Once you've decided on your audience and your content, stick to it. People will come to your blog to deliver the type of content you've said you'll have. For instance, I tend to stay away from political stuff and religious stuff and sports stuff. Mostly, that type of content just causes controversy, and I carry enough controversy around with me to want to delve into topics already filled with the stuff. Which is not to say that you can't make the occasional exception, like I did back in this post, but, mostly, you need to keep your content pretty consistent. Do the kinds of posts you do and stay away from the kinds of posts you don't do.
Oh, let me just add that I don't stay away from any topic because I'm scared of controversy. Anyone that's been around here for any length of time ought to know that I have strong opinions, and I don't mind sharing them. However, I dislike getting involved in arguments that aren't (ever) going to go anywhere, and any time you start talking about politics or religion or, even, sports, people already have their minds made up and no amount of talking about it is going to change anyone's opinion, which I talked about back in this series. See, I'm a Cowboys fan--I have been since I was a kid--and no amount of arguing with me about it is going to get me to change my mind. Fortunately for you all, I don't really care about football, so saying that I'm a Cowboys fan really isn't saying much. But I'm still not changing my mind.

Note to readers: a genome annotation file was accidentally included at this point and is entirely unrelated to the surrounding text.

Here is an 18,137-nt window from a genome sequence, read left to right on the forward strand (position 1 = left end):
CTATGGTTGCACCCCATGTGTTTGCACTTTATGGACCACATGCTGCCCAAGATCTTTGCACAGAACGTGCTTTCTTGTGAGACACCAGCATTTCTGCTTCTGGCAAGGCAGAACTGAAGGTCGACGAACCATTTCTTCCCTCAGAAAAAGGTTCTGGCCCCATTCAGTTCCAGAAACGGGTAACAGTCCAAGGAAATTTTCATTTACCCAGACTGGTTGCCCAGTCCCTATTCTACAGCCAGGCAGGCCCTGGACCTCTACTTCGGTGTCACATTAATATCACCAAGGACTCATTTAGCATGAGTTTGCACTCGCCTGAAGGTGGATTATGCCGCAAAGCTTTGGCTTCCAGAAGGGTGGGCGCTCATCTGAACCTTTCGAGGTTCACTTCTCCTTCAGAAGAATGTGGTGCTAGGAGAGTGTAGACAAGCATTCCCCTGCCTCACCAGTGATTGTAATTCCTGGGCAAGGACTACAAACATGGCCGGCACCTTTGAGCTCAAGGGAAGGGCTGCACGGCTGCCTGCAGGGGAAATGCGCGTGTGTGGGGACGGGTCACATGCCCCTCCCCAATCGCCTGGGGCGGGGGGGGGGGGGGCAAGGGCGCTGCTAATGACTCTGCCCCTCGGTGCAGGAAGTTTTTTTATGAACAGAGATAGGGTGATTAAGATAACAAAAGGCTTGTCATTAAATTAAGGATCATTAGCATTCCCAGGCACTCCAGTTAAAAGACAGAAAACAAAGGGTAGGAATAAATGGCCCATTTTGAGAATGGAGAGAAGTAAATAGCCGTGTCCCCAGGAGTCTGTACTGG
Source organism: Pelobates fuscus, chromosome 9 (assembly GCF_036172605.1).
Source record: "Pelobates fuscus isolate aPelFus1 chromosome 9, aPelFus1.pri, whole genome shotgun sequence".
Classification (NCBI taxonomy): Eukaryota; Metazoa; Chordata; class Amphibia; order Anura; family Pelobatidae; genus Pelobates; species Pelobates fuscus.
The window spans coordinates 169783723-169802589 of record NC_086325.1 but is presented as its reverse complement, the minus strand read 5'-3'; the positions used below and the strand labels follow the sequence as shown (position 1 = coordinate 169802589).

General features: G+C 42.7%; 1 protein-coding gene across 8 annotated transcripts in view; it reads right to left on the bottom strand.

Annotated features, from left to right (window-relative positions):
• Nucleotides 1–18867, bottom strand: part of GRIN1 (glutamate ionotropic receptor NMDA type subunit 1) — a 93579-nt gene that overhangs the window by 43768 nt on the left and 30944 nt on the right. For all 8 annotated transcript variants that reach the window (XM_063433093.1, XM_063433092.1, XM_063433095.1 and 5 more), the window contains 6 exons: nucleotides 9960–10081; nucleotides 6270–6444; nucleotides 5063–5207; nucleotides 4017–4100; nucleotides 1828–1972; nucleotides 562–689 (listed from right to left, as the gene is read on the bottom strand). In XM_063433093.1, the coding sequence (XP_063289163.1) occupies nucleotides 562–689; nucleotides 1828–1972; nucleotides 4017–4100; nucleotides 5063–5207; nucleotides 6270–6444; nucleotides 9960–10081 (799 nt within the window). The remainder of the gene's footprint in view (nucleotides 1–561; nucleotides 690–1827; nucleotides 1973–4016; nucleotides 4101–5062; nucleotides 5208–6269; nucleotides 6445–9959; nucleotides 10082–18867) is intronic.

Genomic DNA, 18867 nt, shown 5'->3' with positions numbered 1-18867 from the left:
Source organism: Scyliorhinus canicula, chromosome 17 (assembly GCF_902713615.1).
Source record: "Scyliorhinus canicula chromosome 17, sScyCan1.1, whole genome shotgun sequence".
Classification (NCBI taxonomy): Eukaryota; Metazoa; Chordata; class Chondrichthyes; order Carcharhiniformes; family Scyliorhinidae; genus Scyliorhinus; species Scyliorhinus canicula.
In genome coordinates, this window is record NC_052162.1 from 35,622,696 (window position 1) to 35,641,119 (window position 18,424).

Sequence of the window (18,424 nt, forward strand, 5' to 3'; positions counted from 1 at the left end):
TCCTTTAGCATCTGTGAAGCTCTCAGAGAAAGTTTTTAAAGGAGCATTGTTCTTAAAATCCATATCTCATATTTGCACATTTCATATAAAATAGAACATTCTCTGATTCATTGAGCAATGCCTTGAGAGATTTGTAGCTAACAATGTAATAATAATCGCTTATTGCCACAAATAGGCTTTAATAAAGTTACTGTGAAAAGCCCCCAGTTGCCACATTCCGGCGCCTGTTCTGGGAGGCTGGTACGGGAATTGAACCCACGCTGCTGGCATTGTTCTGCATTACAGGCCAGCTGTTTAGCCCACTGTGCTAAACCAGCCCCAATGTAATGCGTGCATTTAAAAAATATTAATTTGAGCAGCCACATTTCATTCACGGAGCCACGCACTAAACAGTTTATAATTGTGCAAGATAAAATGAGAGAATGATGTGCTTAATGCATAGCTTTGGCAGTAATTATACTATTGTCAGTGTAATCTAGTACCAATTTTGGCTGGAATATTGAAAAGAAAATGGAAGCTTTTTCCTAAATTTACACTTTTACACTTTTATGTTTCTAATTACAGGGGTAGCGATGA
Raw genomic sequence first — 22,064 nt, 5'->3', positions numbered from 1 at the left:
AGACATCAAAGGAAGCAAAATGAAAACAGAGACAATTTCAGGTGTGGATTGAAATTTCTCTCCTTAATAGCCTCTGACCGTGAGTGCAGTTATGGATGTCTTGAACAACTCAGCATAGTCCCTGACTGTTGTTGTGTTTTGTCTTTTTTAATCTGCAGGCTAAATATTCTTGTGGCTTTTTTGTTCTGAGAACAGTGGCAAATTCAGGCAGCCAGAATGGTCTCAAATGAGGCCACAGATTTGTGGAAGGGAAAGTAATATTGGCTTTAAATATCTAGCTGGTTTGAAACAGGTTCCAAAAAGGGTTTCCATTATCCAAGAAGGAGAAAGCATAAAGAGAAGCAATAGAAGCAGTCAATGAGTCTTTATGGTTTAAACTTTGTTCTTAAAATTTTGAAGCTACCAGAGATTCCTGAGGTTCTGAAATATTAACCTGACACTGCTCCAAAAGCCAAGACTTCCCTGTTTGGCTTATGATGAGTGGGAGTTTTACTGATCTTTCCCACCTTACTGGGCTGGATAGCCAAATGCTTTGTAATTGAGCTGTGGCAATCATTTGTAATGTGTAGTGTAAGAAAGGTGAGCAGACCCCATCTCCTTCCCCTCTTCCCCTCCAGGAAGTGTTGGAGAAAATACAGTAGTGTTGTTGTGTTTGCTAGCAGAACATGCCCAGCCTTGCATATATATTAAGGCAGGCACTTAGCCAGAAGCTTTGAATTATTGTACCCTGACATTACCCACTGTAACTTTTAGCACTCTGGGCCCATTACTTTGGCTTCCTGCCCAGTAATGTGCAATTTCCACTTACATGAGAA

All of this talk about content has made me look up at my heading (you can look up at it, too). That's the stuff I decided I'd be talking about when I started up my blog. Yes, that hasn't changed since the blog started. That's still the stuff I talk about: writing, reading, movies, pop culture stuff. I've branched out just slightly from that in that I now talk about my pets and kids and whatever general kind of thing might come to mind, but the core of what I blog about is still that stuff at the top.
All of that to say, or to wrap up, or something: Your content is important. There are a lot of blogs that I have given up on because they never say anything. Wait, no, because the blog doesn't say what it says it's going to say. How many of you (those of you that do) would continue to follow Alex if he started talking about his guitar all the time. Every post. It was all about how great rehearsal was or how he'd learned some new song or whatever. He's established a particular type of content, and, if he morphed into only talking about guitar practice, people would quit stopping by. And what about Matthew? What if he quit doing his query letter thing and started talking about his love for ping pong? All the time. I'm guessing not many of you are that interested in a blog about ping pong.
Content may be more important than personality where blogging is concerned, and I almost used it as part one, but I'm gonna guess that most of you never thought specifically about the content of your blog and just let it develop from your personality, which is fine. As I said back at the beginning, the two things inform each other. I chose the topics I chose because I like those topics, so it makes it easy to have things to write about (as opposed to choosing grammar and trying to make gerunds funny (and I think there's a very in-poor-taste joke there about Richard Gere just waiting to happen, but I'm not going to try and figure out what it is)). So, if your content has flowed out of your personality, it may be worth giving it a think, figuring out what your goals are, who you want your target audience to be, and making some adjustments to your content. Or not. It's just one of those things you should at least think about.